Uppland Runic Inscription Fv1948;168

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Runic inscription U Fv1948;168 is located at the church in Alsike, Uppland, Sweden.

This runic inscription, designated as U Fv1948;168 in the Rundata catalog, is on a Viking Age memorial runestone to two sons that is located in Alsike, Uppsala County, Sweden, which is in the historic province of Uppland.

Description[edit]

This runestone was discovered on December 5, 1947 during restoration work at the church in Alsike.[1] Before the historic significance of runestones was understood, they were often reused as materials in the construction of buildings, roads, and bridges. The stone was repaired and raised next to the church in 1948.[1] The inscription on this granite stone, which is 1.9 meters in height, consists of runic text in the younger futhark carved on a serpent that is intertwined in an intricate design. In the upper center of the design is a Christian cross. The inscription is classified as being carved in runestone style Pr5, which is also known as Urnes style. This runestone style is characterized by slim and stylized animals that are interwoven into tight patterns. The animal heads are typically seen in profile with slender almond-shaped eyes and upwardly curled appendages on the noses and the necks.

The runic text states that the stone was raised by the parents and two brothers in memory of Gagi and Harðr. The father's name Sibbi is likely a nickname, and, based upon the names of two of the two sons, Sigmundr and Sigfastr, may be short for Sigbjórn.[1] A common practice at that time in Scandinavia was the repeating one of the name elements from a parent's name in the names of the children to show the family connection.[2] The inscription is signed by the runemaster Öpir, who was active during the late 11th century and early 12th century in Uppland. His signature, ybir risti or Øpiʀ risti ("Œpir carved"), is separated from the rest of the runic text and is located on the left side of the inscription, inside of the serpent, and under the cross. His style is sufficiently distinctive that this inscription would have been attributed to him even without his signature being present.[1]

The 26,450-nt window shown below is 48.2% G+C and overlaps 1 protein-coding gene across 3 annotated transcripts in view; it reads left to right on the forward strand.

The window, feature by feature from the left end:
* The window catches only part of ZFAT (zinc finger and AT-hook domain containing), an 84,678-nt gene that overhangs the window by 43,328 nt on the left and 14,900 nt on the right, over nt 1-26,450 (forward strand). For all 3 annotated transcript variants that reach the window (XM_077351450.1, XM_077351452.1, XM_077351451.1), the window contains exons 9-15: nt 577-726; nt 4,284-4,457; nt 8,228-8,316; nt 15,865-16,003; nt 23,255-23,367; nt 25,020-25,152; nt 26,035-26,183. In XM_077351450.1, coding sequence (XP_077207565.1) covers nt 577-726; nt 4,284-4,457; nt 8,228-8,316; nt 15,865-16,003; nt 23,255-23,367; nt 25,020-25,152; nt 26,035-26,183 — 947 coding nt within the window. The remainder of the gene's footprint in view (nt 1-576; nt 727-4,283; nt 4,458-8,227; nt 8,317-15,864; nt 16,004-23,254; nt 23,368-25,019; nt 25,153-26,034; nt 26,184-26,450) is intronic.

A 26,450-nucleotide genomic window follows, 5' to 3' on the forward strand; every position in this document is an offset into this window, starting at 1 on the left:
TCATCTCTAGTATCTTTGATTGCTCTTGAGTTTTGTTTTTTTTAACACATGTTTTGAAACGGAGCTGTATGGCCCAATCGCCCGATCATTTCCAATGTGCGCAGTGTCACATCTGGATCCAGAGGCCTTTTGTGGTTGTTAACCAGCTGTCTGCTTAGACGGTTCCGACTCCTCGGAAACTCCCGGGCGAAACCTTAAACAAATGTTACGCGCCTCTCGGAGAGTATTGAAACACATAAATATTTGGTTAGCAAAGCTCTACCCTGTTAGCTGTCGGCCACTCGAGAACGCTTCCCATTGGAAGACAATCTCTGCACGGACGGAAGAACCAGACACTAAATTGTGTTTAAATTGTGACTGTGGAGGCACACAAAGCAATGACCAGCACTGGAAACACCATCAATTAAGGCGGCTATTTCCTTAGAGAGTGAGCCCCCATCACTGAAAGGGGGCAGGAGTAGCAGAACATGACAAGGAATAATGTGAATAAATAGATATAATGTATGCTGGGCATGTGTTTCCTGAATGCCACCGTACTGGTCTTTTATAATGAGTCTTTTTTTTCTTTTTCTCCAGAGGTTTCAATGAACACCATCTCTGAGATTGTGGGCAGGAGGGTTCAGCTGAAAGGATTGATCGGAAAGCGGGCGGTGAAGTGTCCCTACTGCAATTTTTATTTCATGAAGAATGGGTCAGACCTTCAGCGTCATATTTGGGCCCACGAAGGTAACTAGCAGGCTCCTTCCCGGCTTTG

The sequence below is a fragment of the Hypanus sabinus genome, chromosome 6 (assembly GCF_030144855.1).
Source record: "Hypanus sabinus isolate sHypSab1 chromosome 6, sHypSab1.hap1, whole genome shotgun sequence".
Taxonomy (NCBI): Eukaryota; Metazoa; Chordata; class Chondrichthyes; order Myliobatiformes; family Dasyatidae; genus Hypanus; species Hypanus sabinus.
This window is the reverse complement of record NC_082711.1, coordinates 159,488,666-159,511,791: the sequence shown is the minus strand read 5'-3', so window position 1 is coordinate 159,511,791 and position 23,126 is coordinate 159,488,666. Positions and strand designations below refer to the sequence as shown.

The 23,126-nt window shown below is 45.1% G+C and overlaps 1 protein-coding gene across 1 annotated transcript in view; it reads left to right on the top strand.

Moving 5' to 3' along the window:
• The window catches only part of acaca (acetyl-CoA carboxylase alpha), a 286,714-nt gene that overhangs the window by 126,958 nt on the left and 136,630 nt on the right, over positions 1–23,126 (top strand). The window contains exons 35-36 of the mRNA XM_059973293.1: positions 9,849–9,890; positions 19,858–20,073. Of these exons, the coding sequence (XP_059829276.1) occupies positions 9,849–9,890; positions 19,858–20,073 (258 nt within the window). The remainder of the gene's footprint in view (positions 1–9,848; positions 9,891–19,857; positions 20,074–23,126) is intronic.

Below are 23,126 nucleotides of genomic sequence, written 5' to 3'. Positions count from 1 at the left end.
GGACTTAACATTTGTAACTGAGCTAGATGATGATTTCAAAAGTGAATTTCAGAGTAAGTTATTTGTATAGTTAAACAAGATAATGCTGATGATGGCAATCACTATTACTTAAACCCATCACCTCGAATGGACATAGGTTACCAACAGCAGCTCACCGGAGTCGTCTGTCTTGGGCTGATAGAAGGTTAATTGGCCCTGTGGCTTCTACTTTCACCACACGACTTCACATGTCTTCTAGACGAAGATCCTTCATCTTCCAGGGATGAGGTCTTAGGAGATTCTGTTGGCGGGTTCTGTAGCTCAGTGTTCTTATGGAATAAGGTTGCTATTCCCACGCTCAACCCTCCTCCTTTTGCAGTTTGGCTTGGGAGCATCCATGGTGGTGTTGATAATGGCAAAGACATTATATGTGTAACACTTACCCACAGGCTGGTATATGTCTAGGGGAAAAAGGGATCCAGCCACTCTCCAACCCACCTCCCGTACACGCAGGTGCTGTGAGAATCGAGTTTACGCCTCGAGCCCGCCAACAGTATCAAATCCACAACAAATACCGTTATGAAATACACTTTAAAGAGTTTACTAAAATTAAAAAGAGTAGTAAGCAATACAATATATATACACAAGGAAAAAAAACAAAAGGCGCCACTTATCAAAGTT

The Rundata designation for this Uppland inscription, U Fv1948;168, refers to the year and page number of the issue of Fornvännen in which the runestone was first described.

Inscription[edit]

The church and runestone.

Transliteration of the runes into Latin characters[edit]

sibi * uk * ikriþ * litu * raisa * stain * iftiʀ * g-ha * uk * at * harþ * suni * sina * sihimuntr * uk * sihikfastr * bryþr * sina ybir risti[3]

Transcription into Old Norse[edit]

Sibbi ok Ingrið letu ræisa stæin æftiʀ G[a]ga(?) ok at Harð, syni sina, Sigmundr ok Sigfastr [at] brøðr sina. Øpiʀ risti.[3]

Translation in English[edit]

Sibbi and Ingríðr had the stone raised in memory of Gagi(?) and in memory of Harðr, their sons; Sigmundr and Sigfastr in memory of their brothers. Œpir carved.[3]

References[edit]

  1. ^ a b c d Jansson, Sven B. F. (1948). "En Nyfunnen "Alsengem"" (PDF). Fornvännen. Swedish National Heritage Board. 43: 168–170. ISSN 1404-9430. Retrieved 9 June 2010. 
  2. ^ Peterson, Lena (2002). "Developments of Personal Names from Ancient Nordic to Old Nordic". In Bandle, Oskar; Elmevik, Lennart; et al. The Nordic Languages: An International Handbook of the History of the North Germanic Languages. 1. Walter de Gruyter. pp. 745–753. ISBN 3-11-014876-5.  p. 750.
  3. ^ a b c Project Samnordisk Runtextdatabas Svensk - Rundata entry for U Fv1948;168.